Rhodes University Picture: File, Supplied
- Yolanda Dyantyi was banned from Rhodes University for life.
- She wants the decision to expel her overturned.
- Her recent leave to appeal in the Grahamstown High Court was dismissed with costs.
- The EFF has rallied behind her.
Rhodes University says it notes with concern statements issued by the EFF against the institution regarding former student Yolanda Dyantyi.
The party has rallied behind Dyantyi as she seeks to have the courts overturn a decision to dismiss, with costs, her application for the review and setting aside of her permanent exclusion from the university.
In 2017, she was expelled after being convicted of a range of charges – including kidnapping, assault, defamation and insubordination – by an independent disciplinary inquiry instituted by the institution.
The Grahamstown High Court dismissed Dyantyi’s review application on Friday which the EFF, in a statement, said it noted.
It appealed to society and eminent persons to intervene and bring the university “to its senses”.
“We must appreciate that this country has no dustbin of a girl child nor jails strong enough to intimidate and flush our efforts against women and girl child abuse.
“We call on society and members of the EFF to relay to the university authorities our collective discomfort on this development and plead for sanity, failure which, the anger and anguish of the nation should be unleashed against the university without further notice,” the party said.
News24 previously reported Dyantyi’s legal representative, Nomzamo Zondo from the Socio-economic Rights Institute of South Africa, said the terms of the expulsion had made it practically impossible for her to enroll in any other higher education institution for the foreseeable future.
In her application for review, Dyantyi had also sought the court’s intervention in setting aside its verdict on all the charges and for the university to be ordered to pay the costs of her application proceedings.
The court, however, dismissed her application with costs on Friday, according to the university.
The former student claims the university had denied her the right to a fair hearing, that she was denied legal representation and that the evidence against her during the hearing was flawed – and the sanction inappropriate.
The EFF also alluded in its statement the “university tribunal accepted untested evidence of university witnesses against her [Dyantyi]. She was never given the opportunity to cross-examine her accusers and rigorously test their evidence”.
According to university spokesperson Velisile Bukula, Dyantyi had also reiterated the claims to the court in her review application to the Grahamstown High Court, which was dismissed with costs on Friday.
“The judge noted that throughout the hearing, Ms Dyantyi was represented by a ‘highly esteemed team of four legal practitioners’ who in fact, participated in the disciplinary hearing over nine sittings.
“Towards the conclusion of the hearing, during October 2017, the applicant and her legal team decided to no longer engage in the disciplinary hearing. This, the court found, was unreasonable.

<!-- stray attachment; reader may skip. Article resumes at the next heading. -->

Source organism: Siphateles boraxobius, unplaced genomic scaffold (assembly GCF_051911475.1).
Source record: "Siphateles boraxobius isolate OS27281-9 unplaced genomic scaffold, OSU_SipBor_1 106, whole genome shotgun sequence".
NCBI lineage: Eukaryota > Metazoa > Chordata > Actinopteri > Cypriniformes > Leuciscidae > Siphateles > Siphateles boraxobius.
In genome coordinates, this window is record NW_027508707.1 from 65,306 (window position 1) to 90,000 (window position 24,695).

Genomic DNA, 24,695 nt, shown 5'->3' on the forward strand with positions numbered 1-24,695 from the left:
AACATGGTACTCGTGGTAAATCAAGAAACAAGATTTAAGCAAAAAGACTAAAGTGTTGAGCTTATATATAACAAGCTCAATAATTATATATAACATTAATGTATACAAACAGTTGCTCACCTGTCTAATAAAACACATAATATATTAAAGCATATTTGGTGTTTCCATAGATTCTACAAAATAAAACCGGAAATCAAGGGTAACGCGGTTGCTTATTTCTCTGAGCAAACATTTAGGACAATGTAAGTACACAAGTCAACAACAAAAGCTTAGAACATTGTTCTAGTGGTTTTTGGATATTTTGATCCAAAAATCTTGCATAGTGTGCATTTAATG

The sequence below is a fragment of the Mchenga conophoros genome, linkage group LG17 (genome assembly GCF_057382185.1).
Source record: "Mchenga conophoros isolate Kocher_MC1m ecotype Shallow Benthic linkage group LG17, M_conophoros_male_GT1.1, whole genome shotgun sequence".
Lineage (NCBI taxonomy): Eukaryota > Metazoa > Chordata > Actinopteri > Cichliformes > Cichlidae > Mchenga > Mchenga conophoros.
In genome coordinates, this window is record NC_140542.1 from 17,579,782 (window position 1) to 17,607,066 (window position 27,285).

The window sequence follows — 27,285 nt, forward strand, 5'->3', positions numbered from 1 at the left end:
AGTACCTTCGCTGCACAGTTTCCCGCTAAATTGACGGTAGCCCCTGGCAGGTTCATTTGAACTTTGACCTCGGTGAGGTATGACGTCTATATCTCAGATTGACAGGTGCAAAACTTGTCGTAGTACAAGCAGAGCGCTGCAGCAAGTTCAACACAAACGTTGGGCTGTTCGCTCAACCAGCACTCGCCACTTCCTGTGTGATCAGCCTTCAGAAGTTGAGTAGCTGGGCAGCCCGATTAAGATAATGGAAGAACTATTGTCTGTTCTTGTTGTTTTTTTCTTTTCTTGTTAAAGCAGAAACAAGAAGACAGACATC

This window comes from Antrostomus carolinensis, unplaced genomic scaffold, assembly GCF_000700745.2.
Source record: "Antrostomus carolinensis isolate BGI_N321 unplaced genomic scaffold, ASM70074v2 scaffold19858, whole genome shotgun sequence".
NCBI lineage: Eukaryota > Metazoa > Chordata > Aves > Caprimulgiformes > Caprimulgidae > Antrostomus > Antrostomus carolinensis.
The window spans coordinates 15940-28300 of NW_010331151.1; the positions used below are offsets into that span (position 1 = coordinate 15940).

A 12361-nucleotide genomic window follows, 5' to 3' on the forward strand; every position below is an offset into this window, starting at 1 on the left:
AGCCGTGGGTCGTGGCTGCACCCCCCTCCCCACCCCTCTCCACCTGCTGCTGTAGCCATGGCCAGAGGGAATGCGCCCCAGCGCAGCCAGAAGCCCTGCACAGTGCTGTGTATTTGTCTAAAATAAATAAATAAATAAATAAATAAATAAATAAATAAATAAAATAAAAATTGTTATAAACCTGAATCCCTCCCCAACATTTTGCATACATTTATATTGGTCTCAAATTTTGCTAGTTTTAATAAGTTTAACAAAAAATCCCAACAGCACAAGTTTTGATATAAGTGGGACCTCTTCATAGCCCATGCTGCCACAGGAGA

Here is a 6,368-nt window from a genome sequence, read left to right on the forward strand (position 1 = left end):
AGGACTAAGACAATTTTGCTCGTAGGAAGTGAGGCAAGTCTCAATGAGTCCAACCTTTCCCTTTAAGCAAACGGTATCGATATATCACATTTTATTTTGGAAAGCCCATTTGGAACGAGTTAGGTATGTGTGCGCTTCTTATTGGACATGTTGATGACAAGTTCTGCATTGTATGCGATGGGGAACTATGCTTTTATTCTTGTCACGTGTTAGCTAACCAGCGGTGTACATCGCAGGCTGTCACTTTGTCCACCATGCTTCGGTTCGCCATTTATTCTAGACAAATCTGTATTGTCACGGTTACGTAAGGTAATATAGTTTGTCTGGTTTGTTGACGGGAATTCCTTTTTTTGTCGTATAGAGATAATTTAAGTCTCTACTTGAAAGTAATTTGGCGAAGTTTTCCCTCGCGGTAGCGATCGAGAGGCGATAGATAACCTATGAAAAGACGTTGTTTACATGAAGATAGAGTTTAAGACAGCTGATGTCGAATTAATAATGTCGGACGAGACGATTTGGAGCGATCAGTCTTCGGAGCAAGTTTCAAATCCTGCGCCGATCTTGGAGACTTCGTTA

“Ms Dyantyi … deliberately and without permission or just cause withdrew her participation from the disciplinary hearing.
“Consequently, the inquiry proceeded in their absence until it was concluded with a verdict and sanction that are now being impugned by the applicant on the broad basis that her right to fair administrative action was breached,” the court stated.”
No bias against applicant
Bukula said Judge Nhlangulela also wrote: “With these aggravating factors taken into account, the decisions by the chairperson of the disciplinary hearing on sanction served the interests of justice and were rationally connected to the evidence presented.
“There was no bias against the applicant, and the chairperson displayed awareness that he had to discharge his functions in an independent and impartial manner.”
He added the judge also found Dyantyi’s litigation against the university was frivolous and vexatious.
“This was so ‘throughout the litigation process that she unleashed in the disciplinary tribunal, in this court, as well as the Supreme Court of Appeal and Constitutional Court’. The court, therefore, ordered that she pay the university’s legal costs in the review application.”
Bukula said the university reiterated the seriousness and urgency which the institution treated any offences involving sexual and or gender-based violence.
He added several students have, in the last three years, also been permanently excluded for offences involving sexual violence. These are in the public record.
“The university recognises and supports the right to peaceful protest, but will not condone serious violent offences in furtherance of such protest.
“The necessary activism against gender-based violence cannot be used as a cover to operate outside of the Constitution and to violate the rights of other citizens.”